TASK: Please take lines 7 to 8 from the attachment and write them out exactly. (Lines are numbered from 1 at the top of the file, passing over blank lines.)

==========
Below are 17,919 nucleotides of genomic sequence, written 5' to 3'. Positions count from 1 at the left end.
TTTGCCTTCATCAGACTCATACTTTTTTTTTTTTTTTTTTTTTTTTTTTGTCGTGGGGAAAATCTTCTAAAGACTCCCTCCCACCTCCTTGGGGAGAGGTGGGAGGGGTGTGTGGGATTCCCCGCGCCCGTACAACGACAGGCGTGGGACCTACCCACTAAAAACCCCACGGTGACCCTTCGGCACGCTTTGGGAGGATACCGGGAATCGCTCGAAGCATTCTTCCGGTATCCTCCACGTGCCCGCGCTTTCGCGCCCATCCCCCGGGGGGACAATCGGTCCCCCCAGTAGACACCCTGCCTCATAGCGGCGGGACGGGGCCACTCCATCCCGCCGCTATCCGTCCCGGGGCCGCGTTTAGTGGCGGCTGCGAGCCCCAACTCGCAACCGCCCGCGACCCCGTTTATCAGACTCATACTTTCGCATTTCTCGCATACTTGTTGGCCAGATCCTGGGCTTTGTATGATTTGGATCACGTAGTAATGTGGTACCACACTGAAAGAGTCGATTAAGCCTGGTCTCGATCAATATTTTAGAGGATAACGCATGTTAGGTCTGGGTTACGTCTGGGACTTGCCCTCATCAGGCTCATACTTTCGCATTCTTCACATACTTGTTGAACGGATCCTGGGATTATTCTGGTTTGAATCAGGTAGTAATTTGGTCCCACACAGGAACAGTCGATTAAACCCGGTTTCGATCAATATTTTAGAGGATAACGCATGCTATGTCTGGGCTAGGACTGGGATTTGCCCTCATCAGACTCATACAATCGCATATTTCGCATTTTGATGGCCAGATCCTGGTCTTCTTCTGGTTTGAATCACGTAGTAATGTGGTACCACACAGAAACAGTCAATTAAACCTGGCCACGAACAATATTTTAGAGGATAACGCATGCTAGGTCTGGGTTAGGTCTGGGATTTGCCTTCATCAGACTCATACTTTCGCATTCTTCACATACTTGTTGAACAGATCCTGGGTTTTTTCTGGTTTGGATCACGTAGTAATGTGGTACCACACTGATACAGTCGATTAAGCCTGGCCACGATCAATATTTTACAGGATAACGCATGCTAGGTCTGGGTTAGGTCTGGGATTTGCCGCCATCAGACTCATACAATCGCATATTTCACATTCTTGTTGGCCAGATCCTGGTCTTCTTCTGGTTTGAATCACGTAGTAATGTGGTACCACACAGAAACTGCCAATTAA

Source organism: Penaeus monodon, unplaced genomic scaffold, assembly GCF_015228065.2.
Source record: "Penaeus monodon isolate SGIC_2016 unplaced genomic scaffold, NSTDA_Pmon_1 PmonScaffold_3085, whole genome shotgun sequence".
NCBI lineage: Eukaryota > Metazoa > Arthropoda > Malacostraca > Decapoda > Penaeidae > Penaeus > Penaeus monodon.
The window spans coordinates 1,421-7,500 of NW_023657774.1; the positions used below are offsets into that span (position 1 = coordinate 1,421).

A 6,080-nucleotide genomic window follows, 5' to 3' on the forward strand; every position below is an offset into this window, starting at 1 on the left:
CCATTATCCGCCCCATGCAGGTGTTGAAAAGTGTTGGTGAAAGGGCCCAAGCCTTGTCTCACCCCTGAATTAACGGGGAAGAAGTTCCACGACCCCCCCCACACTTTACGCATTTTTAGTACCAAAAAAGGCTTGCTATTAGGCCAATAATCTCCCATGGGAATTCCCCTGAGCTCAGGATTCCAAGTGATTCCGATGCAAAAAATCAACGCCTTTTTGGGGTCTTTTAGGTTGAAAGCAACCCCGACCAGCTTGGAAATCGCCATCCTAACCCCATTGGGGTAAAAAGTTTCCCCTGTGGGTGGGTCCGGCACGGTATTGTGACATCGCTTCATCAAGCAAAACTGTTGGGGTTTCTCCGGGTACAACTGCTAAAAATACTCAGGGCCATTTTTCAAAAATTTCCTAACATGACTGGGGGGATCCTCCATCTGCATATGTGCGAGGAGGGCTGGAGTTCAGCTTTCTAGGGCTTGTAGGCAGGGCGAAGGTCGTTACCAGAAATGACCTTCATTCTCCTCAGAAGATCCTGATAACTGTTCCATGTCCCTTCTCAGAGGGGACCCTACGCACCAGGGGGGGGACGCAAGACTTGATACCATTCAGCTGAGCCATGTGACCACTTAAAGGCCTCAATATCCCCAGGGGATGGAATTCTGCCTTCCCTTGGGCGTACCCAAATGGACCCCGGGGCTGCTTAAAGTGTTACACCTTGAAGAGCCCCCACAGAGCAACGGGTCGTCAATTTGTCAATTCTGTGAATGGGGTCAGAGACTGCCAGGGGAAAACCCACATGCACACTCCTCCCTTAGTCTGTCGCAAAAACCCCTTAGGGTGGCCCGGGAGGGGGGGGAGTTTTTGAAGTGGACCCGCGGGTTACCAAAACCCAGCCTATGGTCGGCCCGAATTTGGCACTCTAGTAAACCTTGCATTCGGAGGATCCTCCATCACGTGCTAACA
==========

A 6,080-nucleotide genomic window follows, 5' to 3' on the forward strand; every position below is an offset into this window, starting at 1 on the left:
CCATTATCCGCCCCATGCAGGTGTTGAAAAGTGTTGGTGAAAGGGCCCAAGCCTTGTCTCACCCCTGAATTAACGGGGAAGAAGTTCCACGACCCCCCCCACACTTTACGCATTTTTAGTACCAAAAAAGGCTTGCTATTAGGCCAATAATCTCCCATGGGAATTCCCCTGAGCTCAGGATTCCAAGTGATTCCGATGCAAAAAATCAACGCCTTTTTGGGGTCTTTTAGGTTGAAAGCAACCCCGACCAGCTTGGAAATCGCCATCCTAACCCCATTGGGGTAAAAAGTTTCCCCTGTGGGTGGGTCCGGCACGGTATTGTGACATCGCTTCATCAAGCAAAACTGTTGGGGTTTCTCCGGGTACAACTGCTAAAAATACTCAGGGCCATTTTTCAAAAATTTCCTAACATGACTGGGGGGATCCTCCATCTGCATATGTGCGAGGAGGGCTGGAGTTCAGCTTTCTAGGGCTTGTAGGCAGGGCGAAGGTCGTTACCAGAAATGACCTTCATTCTCCTCAGAAGATCCTGATAACTGTTCCATGTCCCTTCTCAGAGGGGACCCTACGCACCAGGGGGGGGACGCAAGACTTGATACCATTCAGCTGAGCCATGTGACCACTTAAAGGCCTCAATATCCCCAGGGGATGGAATTCTGCCTTCCCTTGGGCGTACCCAAATGGACCCCGGGGCTGCTTAAAGTGTTACACCTTGAAGAGCCCCCACAGAGCAACGGGTCGTCAATTTGTCAATTCTGTGAATGGGGTCAGAGACTGCCAGGGGAAAACCCACATGCACACTCCTCCCTTAGTCTGTCGCAAAAACCCCTTAGGGTGGCCCGGGAGGGGGGGGAGTTTTTGAAGTGGACCCGCGGGTTACCAAAACCCAGCCTATGGTCGGCCCGAATTTGGCACTCTAGTAAACCTTGCATTCGGAGGATCCTCCATCACGTGCTAACA